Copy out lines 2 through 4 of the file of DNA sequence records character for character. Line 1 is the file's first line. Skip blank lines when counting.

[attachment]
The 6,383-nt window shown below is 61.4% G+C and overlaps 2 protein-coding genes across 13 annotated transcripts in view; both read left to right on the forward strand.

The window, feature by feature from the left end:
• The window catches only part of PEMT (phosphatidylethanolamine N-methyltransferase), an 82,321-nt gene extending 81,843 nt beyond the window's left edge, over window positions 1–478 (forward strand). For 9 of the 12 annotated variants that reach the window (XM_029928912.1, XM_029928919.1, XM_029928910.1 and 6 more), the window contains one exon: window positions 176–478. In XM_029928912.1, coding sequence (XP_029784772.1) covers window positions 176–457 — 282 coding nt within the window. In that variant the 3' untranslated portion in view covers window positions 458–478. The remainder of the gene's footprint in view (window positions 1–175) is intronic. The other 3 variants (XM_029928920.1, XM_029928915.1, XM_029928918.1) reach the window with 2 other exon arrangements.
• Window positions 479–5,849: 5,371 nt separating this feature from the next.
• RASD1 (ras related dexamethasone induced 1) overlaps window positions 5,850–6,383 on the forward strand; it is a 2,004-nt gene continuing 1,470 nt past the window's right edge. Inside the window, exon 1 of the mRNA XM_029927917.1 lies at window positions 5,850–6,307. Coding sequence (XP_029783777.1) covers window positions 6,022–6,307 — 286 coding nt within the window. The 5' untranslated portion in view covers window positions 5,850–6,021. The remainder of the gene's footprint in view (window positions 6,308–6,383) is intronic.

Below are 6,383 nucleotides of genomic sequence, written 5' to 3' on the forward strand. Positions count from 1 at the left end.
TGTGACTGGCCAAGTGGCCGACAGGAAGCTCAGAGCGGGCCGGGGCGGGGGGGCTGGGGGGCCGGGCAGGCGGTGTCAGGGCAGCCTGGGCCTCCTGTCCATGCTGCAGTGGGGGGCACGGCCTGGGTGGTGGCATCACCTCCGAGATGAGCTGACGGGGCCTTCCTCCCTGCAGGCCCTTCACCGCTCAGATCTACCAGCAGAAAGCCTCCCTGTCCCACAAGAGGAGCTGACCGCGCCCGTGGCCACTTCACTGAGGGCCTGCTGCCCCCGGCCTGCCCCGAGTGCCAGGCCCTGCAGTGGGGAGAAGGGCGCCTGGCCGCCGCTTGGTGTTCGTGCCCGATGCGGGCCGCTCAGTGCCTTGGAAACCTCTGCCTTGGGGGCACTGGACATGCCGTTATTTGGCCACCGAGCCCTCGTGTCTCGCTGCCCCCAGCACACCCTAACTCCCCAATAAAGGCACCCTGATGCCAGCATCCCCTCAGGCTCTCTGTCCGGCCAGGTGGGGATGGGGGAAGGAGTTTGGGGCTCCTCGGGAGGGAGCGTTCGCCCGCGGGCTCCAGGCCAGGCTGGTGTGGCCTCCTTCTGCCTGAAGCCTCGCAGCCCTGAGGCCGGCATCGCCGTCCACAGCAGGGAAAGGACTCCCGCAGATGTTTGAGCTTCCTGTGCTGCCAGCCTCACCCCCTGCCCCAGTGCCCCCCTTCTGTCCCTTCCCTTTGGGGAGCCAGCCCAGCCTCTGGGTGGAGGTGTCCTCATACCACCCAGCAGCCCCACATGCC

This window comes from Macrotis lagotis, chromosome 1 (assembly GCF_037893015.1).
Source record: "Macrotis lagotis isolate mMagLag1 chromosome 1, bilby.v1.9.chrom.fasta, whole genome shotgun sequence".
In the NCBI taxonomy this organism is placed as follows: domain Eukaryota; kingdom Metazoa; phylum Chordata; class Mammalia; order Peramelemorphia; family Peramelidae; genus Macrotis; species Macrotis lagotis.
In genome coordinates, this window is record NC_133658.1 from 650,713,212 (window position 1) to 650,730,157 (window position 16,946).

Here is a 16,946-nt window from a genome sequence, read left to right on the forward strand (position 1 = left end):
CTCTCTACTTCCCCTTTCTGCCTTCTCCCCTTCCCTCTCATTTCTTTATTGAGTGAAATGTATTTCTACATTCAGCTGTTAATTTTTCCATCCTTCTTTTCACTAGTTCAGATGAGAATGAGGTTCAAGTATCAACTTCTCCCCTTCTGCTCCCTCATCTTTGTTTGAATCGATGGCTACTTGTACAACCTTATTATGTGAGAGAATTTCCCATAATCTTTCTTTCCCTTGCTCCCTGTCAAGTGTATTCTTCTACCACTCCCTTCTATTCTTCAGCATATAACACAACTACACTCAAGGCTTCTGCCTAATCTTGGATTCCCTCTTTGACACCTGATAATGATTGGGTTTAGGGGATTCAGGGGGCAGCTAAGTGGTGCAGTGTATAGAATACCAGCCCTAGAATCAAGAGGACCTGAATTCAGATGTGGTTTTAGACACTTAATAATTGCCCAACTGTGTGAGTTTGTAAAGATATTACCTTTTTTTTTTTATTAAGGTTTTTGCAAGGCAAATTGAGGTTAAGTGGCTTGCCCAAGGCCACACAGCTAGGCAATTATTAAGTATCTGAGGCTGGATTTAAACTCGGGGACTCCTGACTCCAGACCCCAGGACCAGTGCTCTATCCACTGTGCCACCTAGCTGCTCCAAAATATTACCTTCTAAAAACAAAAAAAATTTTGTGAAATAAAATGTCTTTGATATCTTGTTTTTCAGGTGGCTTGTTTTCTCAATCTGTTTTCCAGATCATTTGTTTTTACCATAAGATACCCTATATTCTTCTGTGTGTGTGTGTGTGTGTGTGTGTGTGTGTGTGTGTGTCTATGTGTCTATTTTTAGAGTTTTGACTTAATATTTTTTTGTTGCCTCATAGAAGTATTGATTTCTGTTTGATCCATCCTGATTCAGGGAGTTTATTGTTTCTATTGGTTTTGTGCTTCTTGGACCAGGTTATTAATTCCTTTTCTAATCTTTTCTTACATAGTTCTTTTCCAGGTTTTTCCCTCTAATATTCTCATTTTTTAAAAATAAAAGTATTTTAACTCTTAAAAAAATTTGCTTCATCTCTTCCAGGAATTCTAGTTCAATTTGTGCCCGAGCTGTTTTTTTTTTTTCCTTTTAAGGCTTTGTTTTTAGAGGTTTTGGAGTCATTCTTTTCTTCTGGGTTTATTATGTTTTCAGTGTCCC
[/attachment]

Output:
The window, feature by feature from the left end:
• The window catches only part of PEMT (phosphatidylethanolamine N-methyltransferase), an 82,321-nt gene extending 81,843 nt beyond the window's left edge, over window positions 1–478 (forward strand). For 9 of the 12 annotated variants that reach the window (XM_029928912.1, XM_029928919.1, XM_029928910.1 and 6 more), the window contains one exon: window positions 176–478. In XM_029928912.1, coding sequence (XP_029784772.1) covers window positions 176–457 — 282 coding nt within the window. In that variant the 3' untranslated portion in view covers window positions 458–478. The remainder of the gene's footprint in view (window positions 1–175) is intronic. The other 3 variants (XM_029928920.1, XM_029928915.1, XM_029928918.1) reach the window with 2 other exon arrangements.
• Window positions 479–5,849: 5,371 nt separating this feature from the next.